Newton's Third Law of Motion

In the year 1687, Sir Isaac Newton announced his laws of motion, where he standardised how large objects move due to the effect of forces applied externally. Moreover, the third law of motion, also known as the law of action and reaction proved to be the most significant one.


Law Of Action And Reaction or Newton's Third Law Of Motion Definition

This law says that every action has an equal and opposite reaction. For example, if a body A puts force Fa on body B, then B at the same time exerts force Fb on body A. Moreover, both the forces acting on each body have the same magnitude and in reverse direction: Fa = - Fb.

Furthermore, in some instances, direction and magnitude are decided entirely by one body between these two. For example, consider object A is putting force on object B. Then, the force acting on object B is "action", and this opposite force on object A is "reaction." As said before, this law is also referred to as action-reaction pair law where Fa and Fb are action and reaction, respectively.

However, in some cases, both bodies together determine direction and magnitude. In this scenario, it is not relevant to point out which force is "action” and which one is "reaction." Moreover, action and reaction occur concurrently, and both of them belong to a sole interaction, and none of them occurs without each other.


Additionally, action-reaction pair law is seen in everyday life. Take a look at some Newton's third law of motion examples below:

  • A person Walking on the Road

When a man or woman is out on a stroll, he/she exerts force in a backwards direction on the ground. On the other hand, the ground puts a forward directional force to the man/woman that makes him/her move forward.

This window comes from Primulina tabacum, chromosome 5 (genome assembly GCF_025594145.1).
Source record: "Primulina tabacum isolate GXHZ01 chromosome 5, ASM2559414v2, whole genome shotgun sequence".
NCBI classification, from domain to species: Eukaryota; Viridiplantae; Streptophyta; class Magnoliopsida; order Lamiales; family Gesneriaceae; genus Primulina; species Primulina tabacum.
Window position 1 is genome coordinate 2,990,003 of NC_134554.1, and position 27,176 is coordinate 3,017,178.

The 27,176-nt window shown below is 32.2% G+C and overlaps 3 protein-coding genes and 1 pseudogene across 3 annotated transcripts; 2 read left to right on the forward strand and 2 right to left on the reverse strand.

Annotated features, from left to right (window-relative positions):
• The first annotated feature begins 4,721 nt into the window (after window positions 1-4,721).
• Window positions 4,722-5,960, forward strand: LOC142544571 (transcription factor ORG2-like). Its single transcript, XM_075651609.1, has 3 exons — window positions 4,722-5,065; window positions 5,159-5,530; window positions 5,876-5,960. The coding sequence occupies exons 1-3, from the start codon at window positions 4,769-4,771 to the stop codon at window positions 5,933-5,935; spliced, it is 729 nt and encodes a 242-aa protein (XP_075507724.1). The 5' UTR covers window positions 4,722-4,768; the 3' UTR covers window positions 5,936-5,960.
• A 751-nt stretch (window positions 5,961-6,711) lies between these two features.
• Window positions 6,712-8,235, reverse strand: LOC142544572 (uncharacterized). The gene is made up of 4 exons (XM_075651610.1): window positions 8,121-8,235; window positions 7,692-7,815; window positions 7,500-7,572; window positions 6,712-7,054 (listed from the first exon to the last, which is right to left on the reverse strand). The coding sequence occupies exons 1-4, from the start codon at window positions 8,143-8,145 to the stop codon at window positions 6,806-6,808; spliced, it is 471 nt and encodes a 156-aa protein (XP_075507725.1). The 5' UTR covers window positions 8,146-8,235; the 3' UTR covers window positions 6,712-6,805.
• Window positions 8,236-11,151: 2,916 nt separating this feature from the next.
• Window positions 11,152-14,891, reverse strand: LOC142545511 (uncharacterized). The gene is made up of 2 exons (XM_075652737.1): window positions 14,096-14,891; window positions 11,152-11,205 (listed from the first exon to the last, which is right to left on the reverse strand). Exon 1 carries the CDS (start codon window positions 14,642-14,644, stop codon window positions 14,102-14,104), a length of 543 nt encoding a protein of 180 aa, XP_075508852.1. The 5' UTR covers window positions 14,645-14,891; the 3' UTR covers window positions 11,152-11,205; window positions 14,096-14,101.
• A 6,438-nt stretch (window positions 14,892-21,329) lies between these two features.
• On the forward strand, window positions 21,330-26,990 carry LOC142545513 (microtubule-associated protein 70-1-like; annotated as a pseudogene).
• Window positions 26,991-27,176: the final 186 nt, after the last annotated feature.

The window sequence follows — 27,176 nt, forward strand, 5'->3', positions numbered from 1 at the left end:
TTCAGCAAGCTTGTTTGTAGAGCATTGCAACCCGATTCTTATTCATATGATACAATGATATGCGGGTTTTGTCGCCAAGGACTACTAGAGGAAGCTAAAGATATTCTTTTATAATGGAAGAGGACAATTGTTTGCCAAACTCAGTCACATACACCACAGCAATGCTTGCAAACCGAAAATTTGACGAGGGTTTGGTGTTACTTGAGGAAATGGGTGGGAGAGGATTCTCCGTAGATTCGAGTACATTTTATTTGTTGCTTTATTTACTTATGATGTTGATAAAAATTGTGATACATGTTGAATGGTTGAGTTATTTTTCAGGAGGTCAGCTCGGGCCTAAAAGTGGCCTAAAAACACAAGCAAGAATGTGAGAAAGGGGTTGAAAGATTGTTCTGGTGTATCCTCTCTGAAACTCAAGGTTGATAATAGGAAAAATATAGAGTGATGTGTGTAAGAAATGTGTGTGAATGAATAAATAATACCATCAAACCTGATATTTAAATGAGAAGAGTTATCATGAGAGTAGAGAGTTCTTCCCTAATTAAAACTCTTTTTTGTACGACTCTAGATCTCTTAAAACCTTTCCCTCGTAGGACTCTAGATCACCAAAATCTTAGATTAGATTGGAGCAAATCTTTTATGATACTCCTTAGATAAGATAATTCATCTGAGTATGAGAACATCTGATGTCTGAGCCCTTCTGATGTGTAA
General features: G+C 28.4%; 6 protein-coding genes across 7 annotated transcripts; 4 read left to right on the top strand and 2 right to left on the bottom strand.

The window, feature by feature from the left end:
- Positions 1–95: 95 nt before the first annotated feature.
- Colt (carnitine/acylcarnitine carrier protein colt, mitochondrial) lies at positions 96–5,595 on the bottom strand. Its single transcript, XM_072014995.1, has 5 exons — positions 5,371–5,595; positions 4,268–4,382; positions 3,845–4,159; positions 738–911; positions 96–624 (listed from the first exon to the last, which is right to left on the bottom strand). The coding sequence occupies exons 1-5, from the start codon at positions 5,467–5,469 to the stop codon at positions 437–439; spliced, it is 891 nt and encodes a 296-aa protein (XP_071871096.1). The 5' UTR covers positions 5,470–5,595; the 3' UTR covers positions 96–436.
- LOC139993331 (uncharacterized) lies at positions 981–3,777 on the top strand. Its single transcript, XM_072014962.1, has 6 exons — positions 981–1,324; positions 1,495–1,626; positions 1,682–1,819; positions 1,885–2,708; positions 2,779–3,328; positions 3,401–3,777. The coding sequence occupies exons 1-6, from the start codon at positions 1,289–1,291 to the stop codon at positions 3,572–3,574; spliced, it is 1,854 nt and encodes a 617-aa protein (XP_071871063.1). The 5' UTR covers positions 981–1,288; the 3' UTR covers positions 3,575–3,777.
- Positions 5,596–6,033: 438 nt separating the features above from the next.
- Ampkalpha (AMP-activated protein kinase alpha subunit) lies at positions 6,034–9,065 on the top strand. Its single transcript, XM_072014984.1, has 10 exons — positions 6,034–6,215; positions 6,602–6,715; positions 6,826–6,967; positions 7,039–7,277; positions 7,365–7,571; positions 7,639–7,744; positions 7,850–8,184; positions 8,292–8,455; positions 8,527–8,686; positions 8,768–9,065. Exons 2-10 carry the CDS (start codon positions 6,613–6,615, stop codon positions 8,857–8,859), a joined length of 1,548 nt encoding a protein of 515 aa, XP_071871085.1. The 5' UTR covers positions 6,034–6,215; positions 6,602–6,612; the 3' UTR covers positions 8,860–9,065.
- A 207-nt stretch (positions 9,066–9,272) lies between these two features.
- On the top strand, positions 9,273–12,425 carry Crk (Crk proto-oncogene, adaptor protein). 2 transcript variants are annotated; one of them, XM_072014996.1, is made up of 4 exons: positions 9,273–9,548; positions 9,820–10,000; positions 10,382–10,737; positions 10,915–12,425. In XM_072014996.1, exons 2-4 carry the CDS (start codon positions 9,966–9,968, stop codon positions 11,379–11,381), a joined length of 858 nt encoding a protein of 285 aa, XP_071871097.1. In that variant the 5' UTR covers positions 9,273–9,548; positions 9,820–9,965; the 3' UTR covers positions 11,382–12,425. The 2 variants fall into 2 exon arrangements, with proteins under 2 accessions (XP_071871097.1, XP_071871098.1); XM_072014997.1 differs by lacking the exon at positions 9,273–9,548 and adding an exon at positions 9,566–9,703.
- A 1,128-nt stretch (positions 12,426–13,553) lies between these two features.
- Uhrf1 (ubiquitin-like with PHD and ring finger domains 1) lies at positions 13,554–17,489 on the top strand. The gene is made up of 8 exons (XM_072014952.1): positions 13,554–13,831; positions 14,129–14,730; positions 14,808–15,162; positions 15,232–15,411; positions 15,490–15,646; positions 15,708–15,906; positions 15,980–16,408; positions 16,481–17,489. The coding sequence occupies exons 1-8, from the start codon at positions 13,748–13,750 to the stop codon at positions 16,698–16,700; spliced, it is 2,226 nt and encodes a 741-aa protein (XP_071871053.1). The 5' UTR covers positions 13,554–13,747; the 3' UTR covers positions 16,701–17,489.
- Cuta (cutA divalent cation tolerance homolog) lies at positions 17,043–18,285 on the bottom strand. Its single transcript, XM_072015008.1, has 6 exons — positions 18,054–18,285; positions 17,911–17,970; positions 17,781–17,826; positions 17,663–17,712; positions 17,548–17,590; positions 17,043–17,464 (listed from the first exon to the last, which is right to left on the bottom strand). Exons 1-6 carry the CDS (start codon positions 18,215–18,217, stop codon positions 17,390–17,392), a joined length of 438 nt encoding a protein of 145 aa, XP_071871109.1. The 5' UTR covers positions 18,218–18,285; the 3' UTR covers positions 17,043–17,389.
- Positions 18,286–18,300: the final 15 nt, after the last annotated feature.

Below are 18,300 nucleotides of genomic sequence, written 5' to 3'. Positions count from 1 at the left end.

• Swimming

Another Newton's 3rd law example is when an individual is swimming, he/she pushes the pool water backwards. In return, the water pushes the swimmer in a forward direction, which makes him/her proceed.

  • Flying Bird

Agreeing with Newton's third law, a bird pushes air downwards with the help of its wings. Conversely the air helps the bird to move in the upward direction.


Solved Numerical

(i) A rabbit which has a mass of 4 kg jumps upon a table which has a mass of 25 kg. As this rabbit walks across this table, what is the average force which is applied  by the table on the rabbit? Given g = 10 m/s²

Solution. The applying force between this given table and a rabbit is entirely dependent on the mass of this rabbit. As a result, the mass of this table is unimportant. Moreover, this force exerted by the rabbit is nothing but its own weight. According to the law of action reaction definition, this table also applies a same amount of force. Hence, force applied by this table is:

Fg = FN = ma

Therefore, (4 X 10) kg m/s² = 40N.


Do It Yourself

1. Newton's third law mentions that any action will have _______ and ______ reaction.

(a) Equal, similar

(b) Similar, different

(c) Equal, opposite

(d) Greater, opposite


2. Say, you use a stick to hit a wall. Here, a equal but opposite reaction is _____

(a) Wall pushes against you

(b) Wall pushes against this stick

(c) Stick pushes against you

(d) You push against this stick


3. Friction and gravity, both are examples of a force.

(a) True (b) False

Besides these above-mentioned 3rd law of motion examples, there are plenty of other instances where the law of Physics action reaction is applicable. Download our Vedantu app today and access not just detailed study material on this topic, but also to access online interactive classes.

FAQ (Frequently Asked Questions)

1. What are Three Examples of Action Reaction Force Pairs in day to day Life?

Ans. Three examples of Newton's 3 law of motion in day to day life are that of hitting a brick wall, jumping, walking.

2. What is the Other Term for Newton's Third Law of Motion?

Ans. The other name for Newton's third law of motion is law of action and reaction.

3. Why is Newton's Third Law Essential in Creation of Thrust?

Ans. With regards to third law – every action has an opposite and equal reaction, and it demonstrates a rocket engine's creation of thrust. Hence, it has great importance in aerospace engineering of launching a rocket, which also serves as one of the best Newton’s third law of motion examples.